Cock­tail Hour

Karen Mok gets into the spirit of Martell’s an­niver­sary cel­e­bra­tions

Hong Kong Tatler - - Life -

One of the guests of hon­our at Martell’s tri­cen­ten­nial din­ner was Hong Kong ac­tress and singer Karen Mok, who ear­lier worked with the brand to cre­ate a cock­tail for the iconic Bar du Plaza Athénée in Paris. Inspired by her Welsh, Chi­nese and Per­sian her­itage, and her pen­chant for cit­rus flavours and flo­ral scents, bar man­ager Thierry Her­nan­dez worked with Mok to cre­ate the Martell Mok-tail—an in­trigu­ing blend of Martell Noblige and green tea bal­anced with el­der­flower liqueur, jas­mine-in­fused syrup and le­mon juice. “It was a lot of fun to make your own magic po­tion,” says Mok. “Thierry is bril­liant and did some back­ground re­search on me, so he found out what I liked. We tried dif­fer­ent mixes and set­tled on one that has an Asian touch.”

As well as dab­bling in mixol­ogy and be­ing a VIP guest at the Ver­sailles din­ner, Mok stayed at Martell’s el­e­gant Château de Chanteloup in Co­gnac, where she got to feed the deer that roam the grounds. Be­fore the din­ner, she had a pri­vate tour of Marie An­toinette’s cham­bers and gleaned some in­spi­ra­tion for the stage from the palace’s famed Hall of Mir­rors.

“Be­ing at the Palace of Ver­sailles was won­der­ful. I can just imag­ine my stage look­ing like the Hall of Mir­rors; I would be over the moon,” she says. “And the din­ner was stu­pen­dous. The whole emo­tional jour­ney you go on through the din­ner was very well-thought-out—stun­ning.”

jar, hon­oured the vine­yards that pro­duce the grapes for co­gnac. The sauce, which in­cluded yogurt, cumin, gar­lic oil and salted lime, was Pairet’s take on grapevines, im­ages of which climbed the walls as the dish was served. “Peo­ple tend to for­get that co­gnac is made from grapes, so I wanted to celebrate the vine­yard. I recre­ated the vine­yard in the jar and paired it with Martell XO.”

Dis­tillery work­ers were the in­spi­ra­tion for the next course, teriyaki glazed Aus­tralian wagyu beef served with a smooth St Hugo Ve­tus Pu­rum Shi­raz 2010. Im­ages of Martell’s cop­per stills and the sounds of the dis­tillery ac­com­pa­nied the dish. “The fifth course was like an in­vi­ta­tion into Martell’s ate­lier, to share a mo­ment with the peo­ple that work ev­ery day to pro­duce the co­gnac,” said Pairet.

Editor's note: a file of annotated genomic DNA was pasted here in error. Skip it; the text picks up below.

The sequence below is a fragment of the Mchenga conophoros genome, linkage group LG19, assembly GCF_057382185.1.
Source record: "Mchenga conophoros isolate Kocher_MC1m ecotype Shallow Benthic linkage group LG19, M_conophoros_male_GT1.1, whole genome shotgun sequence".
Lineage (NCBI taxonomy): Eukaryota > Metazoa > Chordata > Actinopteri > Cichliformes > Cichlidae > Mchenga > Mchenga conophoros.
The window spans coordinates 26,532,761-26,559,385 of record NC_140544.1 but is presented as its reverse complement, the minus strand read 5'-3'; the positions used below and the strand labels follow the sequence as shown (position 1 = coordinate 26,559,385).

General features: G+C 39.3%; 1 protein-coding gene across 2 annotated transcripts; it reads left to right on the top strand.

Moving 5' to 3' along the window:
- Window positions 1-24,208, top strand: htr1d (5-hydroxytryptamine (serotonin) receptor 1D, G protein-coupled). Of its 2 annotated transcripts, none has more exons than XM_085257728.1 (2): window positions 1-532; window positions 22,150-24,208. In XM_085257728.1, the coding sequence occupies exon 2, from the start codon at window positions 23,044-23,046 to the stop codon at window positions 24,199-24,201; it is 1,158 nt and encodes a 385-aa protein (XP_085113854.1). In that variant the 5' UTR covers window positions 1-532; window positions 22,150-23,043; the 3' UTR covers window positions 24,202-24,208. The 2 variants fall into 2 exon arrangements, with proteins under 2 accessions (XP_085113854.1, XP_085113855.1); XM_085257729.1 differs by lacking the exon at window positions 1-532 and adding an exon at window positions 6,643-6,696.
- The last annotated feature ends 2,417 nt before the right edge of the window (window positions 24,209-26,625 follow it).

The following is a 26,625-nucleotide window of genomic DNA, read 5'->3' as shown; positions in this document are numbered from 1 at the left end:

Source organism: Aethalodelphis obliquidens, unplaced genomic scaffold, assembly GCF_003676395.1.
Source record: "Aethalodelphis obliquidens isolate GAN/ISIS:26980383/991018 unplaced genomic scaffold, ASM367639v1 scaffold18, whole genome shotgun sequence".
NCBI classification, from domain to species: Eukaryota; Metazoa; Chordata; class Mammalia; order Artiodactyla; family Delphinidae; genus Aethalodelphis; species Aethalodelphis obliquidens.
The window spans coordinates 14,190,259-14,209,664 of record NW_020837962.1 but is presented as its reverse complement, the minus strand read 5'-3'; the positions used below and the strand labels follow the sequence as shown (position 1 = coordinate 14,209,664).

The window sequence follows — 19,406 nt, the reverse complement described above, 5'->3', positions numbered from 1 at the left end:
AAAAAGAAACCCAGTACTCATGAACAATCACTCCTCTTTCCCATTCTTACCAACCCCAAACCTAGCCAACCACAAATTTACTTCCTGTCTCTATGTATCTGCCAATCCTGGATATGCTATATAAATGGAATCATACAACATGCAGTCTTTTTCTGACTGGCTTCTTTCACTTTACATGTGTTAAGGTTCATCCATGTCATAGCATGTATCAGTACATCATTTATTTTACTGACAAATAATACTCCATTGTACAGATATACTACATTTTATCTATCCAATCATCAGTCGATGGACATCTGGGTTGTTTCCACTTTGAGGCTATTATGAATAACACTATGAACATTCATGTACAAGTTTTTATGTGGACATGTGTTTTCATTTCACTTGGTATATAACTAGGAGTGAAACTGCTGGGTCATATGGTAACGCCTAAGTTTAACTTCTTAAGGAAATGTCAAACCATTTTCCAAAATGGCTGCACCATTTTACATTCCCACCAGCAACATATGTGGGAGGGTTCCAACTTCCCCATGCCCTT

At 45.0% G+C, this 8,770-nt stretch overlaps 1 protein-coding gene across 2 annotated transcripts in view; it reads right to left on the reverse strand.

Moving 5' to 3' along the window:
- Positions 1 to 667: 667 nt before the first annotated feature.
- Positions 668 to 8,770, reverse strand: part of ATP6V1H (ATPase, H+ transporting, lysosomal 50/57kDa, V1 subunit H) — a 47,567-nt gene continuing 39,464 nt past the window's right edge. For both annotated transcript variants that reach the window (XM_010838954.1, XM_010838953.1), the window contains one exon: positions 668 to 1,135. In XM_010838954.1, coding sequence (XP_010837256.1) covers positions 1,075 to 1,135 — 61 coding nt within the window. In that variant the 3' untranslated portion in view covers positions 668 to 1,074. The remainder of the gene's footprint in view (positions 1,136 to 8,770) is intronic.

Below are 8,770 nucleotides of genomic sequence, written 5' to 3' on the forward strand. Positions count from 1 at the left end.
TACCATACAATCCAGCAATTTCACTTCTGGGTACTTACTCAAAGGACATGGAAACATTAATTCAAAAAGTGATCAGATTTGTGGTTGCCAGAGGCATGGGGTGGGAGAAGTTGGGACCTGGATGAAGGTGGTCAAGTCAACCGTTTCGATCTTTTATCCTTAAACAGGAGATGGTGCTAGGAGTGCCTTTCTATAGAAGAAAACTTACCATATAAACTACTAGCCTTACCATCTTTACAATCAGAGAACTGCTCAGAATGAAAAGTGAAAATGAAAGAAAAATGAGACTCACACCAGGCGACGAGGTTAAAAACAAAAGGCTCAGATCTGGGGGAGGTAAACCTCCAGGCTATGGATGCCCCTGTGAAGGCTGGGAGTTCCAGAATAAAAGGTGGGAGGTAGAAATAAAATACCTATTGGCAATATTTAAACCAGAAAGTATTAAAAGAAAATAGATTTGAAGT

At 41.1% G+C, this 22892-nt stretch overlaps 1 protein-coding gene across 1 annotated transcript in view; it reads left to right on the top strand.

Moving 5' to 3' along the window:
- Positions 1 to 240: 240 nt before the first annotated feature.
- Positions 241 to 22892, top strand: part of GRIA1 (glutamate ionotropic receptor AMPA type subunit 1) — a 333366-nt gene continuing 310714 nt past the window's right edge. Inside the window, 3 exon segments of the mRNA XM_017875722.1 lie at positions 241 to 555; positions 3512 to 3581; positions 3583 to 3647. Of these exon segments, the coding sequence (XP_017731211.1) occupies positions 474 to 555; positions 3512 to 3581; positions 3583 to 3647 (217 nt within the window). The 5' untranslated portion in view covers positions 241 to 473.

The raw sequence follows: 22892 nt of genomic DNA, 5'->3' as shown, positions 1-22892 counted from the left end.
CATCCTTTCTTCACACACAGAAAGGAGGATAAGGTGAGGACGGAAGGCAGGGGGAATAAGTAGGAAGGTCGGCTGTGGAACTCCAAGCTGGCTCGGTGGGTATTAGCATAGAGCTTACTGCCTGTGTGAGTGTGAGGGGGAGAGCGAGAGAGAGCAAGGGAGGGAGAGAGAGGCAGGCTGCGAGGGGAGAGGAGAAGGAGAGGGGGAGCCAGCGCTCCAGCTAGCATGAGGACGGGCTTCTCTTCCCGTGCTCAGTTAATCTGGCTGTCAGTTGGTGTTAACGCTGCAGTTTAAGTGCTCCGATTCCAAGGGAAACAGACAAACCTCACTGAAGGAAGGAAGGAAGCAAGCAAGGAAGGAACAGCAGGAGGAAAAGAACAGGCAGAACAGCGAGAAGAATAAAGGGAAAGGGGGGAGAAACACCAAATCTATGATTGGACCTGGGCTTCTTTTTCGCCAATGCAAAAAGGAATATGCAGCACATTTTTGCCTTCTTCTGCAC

For dessert, the chef drew from the clas­sic le­mon tart. A hol­lowed-out le­mon cooked in such a way as to ren­der it sweet and ten­der was filled with a cit­rus-flavoured cream and the plate gar­nished with a stick of pas­try. “I wanted to pay homage to the le­mon by tak­ing the flavours of a le­mon tart—one of the best pas­try recipes, in my opin­ion—and put it back in­side the fruit.” The tart was paired with a new and rare blend—the Martell Premier Voy­age—as rows of bot­tles of Martell’s var­i­ous blends ap­peared on the walls and

the fra­grance of or­anges drifted on the air. “Martell Premier Voy­age has strong open­ing notes of can­died peel, black­cur­rant, honey and gin­ger­bread, so it goes very well with the le­mon tart,” Pairet said.

The ex­pe­ri­ence ended with an in­sight into the French way of life with The Lit­tle Sun­day Cake Box—a small box con­tain­ing minia­ture ver­sions of clas­sic French pas­tries such as mille­feuille. “In France, the art de vivre [art of liv­ing] can also re­fer to sim­ple plea­sures, such as re­lax­ing on a cafe ter­race. It has a lot to do with your mem­o­ries and ex­pe­ri­ences around food,” Pairet ex­plained. “And for a lot of peo­ple, Sun­days are for vis­it­ing their par­ents and the fam­ily din­ner. Pas­tries are a pop­u­lar thing to bring to a fam­ily din­ner—and I took that idea and turned it into a por­ta­ble ver­sion of the mignardises [ pe­tits fours].”

Done well, mignardises ce­ment the mem­ory of a meal for din­ers. With that sim­ple cake box, Pairet capped the evening’s ex­pe­ri­ence with another in­no­va­tive take on food and Martell’s em­bod­i­ment of the art de vivre. “At Ul­tra­vi­o­let, we try to tell a story with the ex­pe­ri­ence, and the con­cept is a per­fect way to show­case Martell’s 300 years of history in a mod­ern way,” Pairet said. “It was a very in­ter­est­ing chal­lenge for us—to tai­lor the idea and turn it into a homage to Martell.”

in sync

As each dish was matched with var­i­ous el­e­ments, one waiter was re­quired for ev­ery three guests to get the tim­ing of the seven cour­ses right

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